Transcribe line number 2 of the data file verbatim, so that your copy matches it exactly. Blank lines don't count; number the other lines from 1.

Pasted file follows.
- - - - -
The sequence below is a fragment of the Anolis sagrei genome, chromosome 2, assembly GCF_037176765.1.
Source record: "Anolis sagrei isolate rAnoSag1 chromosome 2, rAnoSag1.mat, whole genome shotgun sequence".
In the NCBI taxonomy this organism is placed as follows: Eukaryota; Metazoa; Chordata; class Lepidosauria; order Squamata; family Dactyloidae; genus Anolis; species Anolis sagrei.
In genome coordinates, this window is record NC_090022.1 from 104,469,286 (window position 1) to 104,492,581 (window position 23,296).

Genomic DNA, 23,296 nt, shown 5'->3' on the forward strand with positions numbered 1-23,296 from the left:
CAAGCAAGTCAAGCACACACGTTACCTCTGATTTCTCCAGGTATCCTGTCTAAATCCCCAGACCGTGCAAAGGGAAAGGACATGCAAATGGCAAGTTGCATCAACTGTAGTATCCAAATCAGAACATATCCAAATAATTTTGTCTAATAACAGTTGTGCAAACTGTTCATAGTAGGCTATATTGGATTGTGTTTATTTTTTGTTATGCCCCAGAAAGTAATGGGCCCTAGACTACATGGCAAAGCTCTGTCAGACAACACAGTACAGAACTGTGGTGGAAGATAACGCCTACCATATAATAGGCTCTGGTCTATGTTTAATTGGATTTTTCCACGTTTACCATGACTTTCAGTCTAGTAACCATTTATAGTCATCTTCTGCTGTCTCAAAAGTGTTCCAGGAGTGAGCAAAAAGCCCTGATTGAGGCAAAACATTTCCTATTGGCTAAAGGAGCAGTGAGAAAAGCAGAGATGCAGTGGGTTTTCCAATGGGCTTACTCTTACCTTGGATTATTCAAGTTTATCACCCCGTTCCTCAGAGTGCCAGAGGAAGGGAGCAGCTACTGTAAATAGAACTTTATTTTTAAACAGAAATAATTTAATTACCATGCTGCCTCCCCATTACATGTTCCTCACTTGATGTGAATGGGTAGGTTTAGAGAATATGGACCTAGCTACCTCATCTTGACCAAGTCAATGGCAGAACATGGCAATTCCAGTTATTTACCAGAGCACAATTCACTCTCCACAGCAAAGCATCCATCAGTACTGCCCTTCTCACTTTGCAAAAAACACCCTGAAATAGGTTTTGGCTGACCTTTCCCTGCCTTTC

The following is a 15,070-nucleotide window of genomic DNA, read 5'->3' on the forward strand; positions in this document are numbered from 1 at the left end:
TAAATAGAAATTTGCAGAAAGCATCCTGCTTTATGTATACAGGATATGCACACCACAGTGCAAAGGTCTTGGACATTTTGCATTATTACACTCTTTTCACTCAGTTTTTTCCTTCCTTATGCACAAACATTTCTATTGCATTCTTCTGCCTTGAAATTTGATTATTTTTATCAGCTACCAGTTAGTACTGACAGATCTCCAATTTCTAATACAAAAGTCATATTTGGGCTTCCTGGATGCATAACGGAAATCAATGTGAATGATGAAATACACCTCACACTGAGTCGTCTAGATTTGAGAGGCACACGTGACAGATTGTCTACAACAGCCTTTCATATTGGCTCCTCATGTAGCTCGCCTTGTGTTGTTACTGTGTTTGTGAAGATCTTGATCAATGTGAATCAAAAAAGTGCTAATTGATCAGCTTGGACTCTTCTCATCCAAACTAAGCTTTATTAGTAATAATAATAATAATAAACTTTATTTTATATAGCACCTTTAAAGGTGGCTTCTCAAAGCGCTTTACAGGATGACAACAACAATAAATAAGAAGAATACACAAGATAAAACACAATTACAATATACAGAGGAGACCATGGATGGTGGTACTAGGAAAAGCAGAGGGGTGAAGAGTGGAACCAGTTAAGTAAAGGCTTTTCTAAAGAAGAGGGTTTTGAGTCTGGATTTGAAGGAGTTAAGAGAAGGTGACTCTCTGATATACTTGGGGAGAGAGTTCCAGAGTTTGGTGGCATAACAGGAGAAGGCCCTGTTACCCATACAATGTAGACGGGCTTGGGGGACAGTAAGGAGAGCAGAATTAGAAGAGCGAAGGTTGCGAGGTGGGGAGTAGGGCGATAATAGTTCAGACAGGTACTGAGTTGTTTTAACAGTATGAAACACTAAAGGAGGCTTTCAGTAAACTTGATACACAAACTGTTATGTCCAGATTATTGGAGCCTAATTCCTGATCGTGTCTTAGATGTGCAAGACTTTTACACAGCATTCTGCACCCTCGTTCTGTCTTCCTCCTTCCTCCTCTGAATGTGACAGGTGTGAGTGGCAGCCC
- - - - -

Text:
Source record: "Anolis sagrei isolate rAnoSag1 chromosome 2, rAnoSag1.mat, whole genome shotgun sequence".